The issue is that for some new problems, he doesn't know where to begin. Understanding with combinations and permutations has many levels. I've gone over the development of combinations and permutations with and without repetition, but many advanced problems don't seem to fit. Is it a conceptual problem or is it a different way to look at a problem? It's a little of both, it seems. Some of the problems can be broken down into parts, one of which could be a combination and one of which could be a permutation. How about taking groups of three letters from a word containing 10 letters, but keeping them in alphabetical order? I think there is a classic "MISSISSIPPI" problem about this. Deriving P(n,r) won't help if you can't figure out 'n'.

Many of the explanations I've seen do a good job on the simple problems, but offer little or no help when you get to advanced ones. It seems that once you get past the basics, you need to start over and tell students what they really need to know in a more general sense. My next job is to look at the AoPS approach starting with "Learning to Count" and comparing it with my Schaums outline of Probability and Statistics. This is one of those areas where I think there has to be a good explanation somewhere. It won't come from my mixed-up background in probability.

"... you're working with them, asking for feedback, asking how this problem is similar to the one they've already done, asking how it's different."

Unfortunately, the teacher is not allowed to do this in the modern classroom.

Singapore Primary Math I believe has the best balance of practice with basic calculation and higher order problem-solving skills. Unlike EDM and TERC Investigations, Singapore teaches the traditional algorithms. But unlike the kind of math I had growing up, it also teaches *WHY* those algorithms work. It's neither "fuzzy" nor "drill and kill" but superior to both.

I think one of the ideas in how to prepare students for this type of problem is the expert/novice research that been done. E.D. Hirsch talked about this a lot in the Schools We Need...

Experts have seen many different problem situations, and are familiar with the conceptual pieces that make up a particular type of problem.

A new problem then can be recognized as some type of permutation of pieces of the previous problems they've solved.

This problem certainly has aspects to it that we cover in Elementary Algebra rate, time and distance problems, but it then extends those ideas considerably - but not in an unreasonable way.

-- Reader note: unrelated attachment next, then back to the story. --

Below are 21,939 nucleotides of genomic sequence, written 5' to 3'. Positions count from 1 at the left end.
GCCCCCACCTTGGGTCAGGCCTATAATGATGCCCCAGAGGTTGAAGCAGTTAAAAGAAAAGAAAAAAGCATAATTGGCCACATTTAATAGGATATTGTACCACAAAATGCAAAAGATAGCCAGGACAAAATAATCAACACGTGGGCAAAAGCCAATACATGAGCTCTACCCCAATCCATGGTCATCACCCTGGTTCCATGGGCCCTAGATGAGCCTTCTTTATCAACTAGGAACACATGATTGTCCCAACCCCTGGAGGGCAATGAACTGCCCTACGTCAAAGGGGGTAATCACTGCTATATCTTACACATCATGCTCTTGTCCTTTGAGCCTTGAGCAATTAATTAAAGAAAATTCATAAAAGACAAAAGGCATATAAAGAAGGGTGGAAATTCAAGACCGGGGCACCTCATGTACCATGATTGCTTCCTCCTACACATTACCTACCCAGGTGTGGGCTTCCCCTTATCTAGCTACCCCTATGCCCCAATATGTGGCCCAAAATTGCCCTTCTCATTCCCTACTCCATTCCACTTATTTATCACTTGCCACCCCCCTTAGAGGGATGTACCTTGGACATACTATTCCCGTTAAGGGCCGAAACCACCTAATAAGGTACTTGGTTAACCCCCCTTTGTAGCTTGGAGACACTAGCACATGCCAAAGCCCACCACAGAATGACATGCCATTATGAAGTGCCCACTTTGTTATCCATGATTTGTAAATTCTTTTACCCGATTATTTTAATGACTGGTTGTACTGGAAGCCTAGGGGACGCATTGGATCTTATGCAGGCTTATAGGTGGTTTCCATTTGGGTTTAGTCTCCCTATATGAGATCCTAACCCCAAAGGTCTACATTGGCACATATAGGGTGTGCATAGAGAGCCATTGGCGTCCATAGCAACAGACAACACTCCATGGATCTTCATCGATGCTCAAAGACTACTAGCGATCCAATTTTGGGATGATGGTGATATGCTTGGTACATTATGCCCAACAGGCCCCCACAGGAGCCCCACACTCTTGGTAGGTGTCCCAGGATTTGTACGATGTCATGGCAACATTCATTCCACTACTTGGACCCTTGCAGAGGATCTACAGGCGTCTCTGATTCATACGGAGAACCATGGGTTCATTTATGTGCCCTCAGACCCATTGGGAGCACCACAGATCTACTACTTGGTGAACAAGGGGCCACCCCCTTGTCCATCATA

I would give this to my classes as a project so that they could take some time with it.

Steve: Piagetian research has found that students who are younger than a certain age (roughly 15-16 years old) don't have sufficient brain development to do complicated permutation/combination problems. They've found that if the answer is less than ~30, then the younger kids are OK, but if the answer is more than ~30, the younger kids just don't get it. Once they reach the necessary level of brain development, then they can figure it out. Until then, it just doesn't work.

They have also found that schools and curriculum committees don't read much educational psychology literature about brain development. :)

Pshaw. Nearly all of what Piaget said has been debunked. Zig Englemann has troves of such debunking examples.

Specifically for combinatorics, I think it helps to get a kind of direct instruction template in place, and you repeat the template as possible, but yes, it will be hard to see how various puzzles connect up.

So the first questions are things like: which items *in this question* are considered "distinguishable" and which are "indistinguishable", and what's the state space for the question.

the state space question is really a big question: what do all of the answers in the universe of this question look like? How can we be sure we've counted them all individually?

Distinguishable vs indistinguishable is a sophisticated concept. In the physical world, only bosons and fermions are indistinguishable--everything else is actually distinguishable, so our intuition can get confused by problem where we're supposed to treat things as indistinguishable.

Several copies of the letter S are meant to be understood to be indistinguishable. This isn't obviously true, it's a convention of the problem that's often left unsaid. Similarly, when you're solving the order of flags of the same color on a pole, the flags of the same color are considered indistiguishable.